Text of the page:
Let’s start with the point about the “drag” of the low-margin business.  PCs and printers are in fact low-margin and that’s probably not going to get better.  But they’re also a cash cow, and HP could in theory have used some of the cash to sponsor M&A that might have helped its enterprise, cloud, and NFV aspirations.  Thus, while HP’s commodity products do hurt margins in the short term, they can fund expansion.  At the least, this suggests that HP might have better waited a bit and organized its product line on the enterprise side before it jumped.

The issue of management focus is also ambiguous at best.  It’s not like PC/printer types were running the enterprise and services businesses as sideline hobbies, after all.  Yes, senior management was balancing attention between the two units, but how much attention will the splitting up and its aftermath eat?  Anyway, I think the main point is that lower-level executives and planners are doing most of the heavy lifting in the enterprise/services space and they are already dedicated to that task.

But the big question is that “shine” thing.  What exactly is HP supposed to do on the enterprise and services side?  The classic Wall Street proposition is that HP will focus on “the cloud”, of course, but private cloud is interesting to enterprises to the extent that it reduces costs, which means reducing revenue for vendors like HP.  Winning there would therefore likely result in losing.  The big opportunity in the cloud is most likely to come from service providers, so HP should be thinking about how to harness that sector.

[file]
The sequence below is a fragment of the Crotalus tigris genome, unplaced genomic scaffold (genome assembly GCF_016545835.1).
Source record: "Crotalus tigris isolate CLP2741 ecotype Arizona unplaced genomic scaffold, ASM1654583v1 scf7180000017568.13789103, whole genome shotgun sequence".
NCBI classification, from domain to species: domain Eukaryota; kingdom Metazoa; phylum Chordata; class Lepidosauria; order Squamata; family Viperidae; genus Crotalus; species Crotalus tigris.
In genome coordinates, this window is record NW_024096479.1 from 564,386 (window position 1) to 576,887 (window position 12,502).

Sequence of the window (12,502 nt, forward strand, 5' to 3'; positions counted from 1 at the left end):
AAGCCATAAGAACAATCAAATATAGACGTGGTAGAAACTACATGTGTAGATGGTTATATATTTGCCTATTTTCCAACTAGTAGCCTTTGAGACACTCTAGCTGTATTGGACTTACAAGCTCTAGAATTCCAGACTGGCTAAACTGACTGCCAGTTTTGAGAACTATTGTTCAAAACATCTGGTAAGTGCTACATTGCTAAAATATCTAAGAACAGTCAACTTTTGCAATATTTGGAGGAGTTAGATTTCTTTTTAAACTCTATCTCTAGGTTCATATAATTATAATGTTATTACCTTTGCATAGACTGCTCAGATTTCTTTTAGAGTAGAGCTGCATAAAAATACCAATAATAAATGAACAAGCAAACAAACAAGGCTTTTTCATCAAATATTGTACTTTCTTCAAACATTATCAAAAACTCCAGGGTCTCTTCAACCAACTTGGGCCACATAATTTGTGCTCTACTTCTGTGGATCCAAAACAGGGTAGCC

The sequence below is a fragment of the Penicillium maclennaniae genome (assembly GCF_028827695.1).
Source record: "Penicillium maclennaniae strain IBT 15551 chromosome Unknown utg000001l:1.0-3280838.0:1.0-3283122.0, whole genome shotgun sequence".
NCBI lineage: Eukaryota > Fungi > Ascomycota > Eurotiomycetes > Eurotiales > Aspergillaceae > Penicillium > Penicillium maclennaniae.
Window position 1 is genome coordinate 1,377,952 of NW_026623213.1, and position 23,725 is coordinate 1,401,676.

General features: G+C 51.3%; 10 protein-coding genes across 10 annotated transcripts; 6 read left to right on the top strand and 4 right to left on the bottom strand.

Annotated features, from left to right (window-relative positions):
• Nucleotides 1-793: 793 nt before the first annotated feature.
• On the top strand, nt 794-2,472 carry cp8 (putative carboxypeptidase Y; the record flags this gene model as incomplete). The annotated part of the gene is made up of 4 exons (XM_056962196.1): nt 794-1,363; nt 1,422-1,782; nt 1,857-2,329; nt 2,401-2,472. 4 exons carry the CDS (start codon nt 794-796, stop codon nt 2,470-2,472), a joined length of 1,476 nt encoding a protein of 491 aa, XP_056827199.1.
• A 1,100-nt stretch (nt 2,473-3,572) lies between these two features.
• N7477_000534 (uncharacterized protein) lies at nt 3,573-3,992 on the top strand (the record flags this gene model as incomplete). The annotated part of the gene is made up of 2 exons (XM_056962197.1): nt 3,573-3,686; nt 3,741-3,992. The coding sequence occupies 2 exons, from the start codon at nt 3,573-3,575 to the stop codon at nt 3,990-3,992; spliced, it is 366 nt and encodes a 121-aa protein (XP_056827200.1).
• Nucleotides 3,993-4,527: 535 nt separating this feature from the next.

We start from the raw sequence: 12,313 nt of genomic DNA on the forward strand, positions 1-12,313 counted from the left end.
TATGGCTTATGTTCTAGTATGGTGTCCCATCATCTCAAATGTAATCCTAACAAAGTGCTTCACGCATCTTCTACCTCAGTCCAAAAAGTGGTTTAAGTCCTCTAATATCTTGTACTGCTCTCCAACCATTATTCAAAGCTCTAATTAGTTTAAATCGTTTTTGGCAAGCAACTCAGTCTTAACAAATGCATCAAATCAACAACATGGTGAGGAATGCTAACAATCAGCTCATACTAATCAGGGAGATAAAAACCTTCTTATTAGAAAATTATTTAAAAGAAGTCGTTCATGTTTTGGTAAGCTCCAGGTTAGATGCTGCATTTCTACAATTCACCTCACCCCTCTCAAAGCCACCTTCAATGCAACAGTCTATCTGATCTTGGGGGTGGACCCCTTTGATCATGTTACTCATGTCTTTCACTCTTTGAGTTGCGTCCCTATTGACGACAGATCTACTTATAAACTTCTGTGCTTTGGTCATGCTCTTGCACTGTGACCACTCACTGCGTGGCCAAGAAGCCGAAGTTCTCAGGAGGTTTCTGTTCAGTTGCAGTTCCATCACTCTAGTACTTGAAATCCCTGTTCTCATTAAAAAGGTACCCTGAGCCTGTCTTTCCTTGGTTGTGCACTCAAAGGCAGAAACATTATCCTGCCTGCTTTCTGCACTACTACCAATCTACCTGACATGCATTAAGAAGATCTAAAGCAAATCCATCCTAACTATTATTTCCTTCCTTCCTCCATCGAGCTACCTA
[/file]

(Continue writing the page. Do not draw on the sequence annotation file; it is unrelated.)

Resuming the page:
One way would be to recognize that the conceptual model of NFV is really a model of efficient orchestration and management of cloud-based resources, not necessarily just the creation of service features using cloud or other hosting.  HP has a pretty good NFV approach, and it wouldn’t take much for the company to turn it into a very good cloud story.

Complex applications, even if they’re deployed on static resources, need tools like DevOps to insure that all the pieces are correctly installed and connected.  If you add to this the need to deploy on virtual resources, optimization of hosting based on user location or resources, and management of dynamically assigned components that might even be shared among applications, and you need something really sophisticated.  Arguably NFV is the most complex of the current applications of management/orchestration but I’m not sure that IoT and even dynamic point-of-activity services won’t rival NFV in that regard.  And these applications take management/orchestration out of NFV/operator domains and put it squarely in the purview of the enterprise.  HP could take the lead here.

“Could” is the operative word because, of course, there was nothing preventing HP from jumping into this vision with both feet even before the notion of splitting the company came along.  Whether the split makes the execution of a full cloud vision easier or not, it likely makes it essential because it’s hard to see how the enterprise/services segment is going to shine any other way.

It nets out like this.  In the short term, there is a risk that the “old” HP, the PC/printer unit, will be subject to selling pressure as shareholders unload that portion of their stock, hedging against inevitable commoditization.  In the long term, it’s hard to see how the PC unit doesn’t get sold off to somebody, likely on less favorable terms than HP was prepared to accept earlier.  If IBM’s brand can’t pull you through in PCs, who can?  Probably not HP (or Dell, for that matter).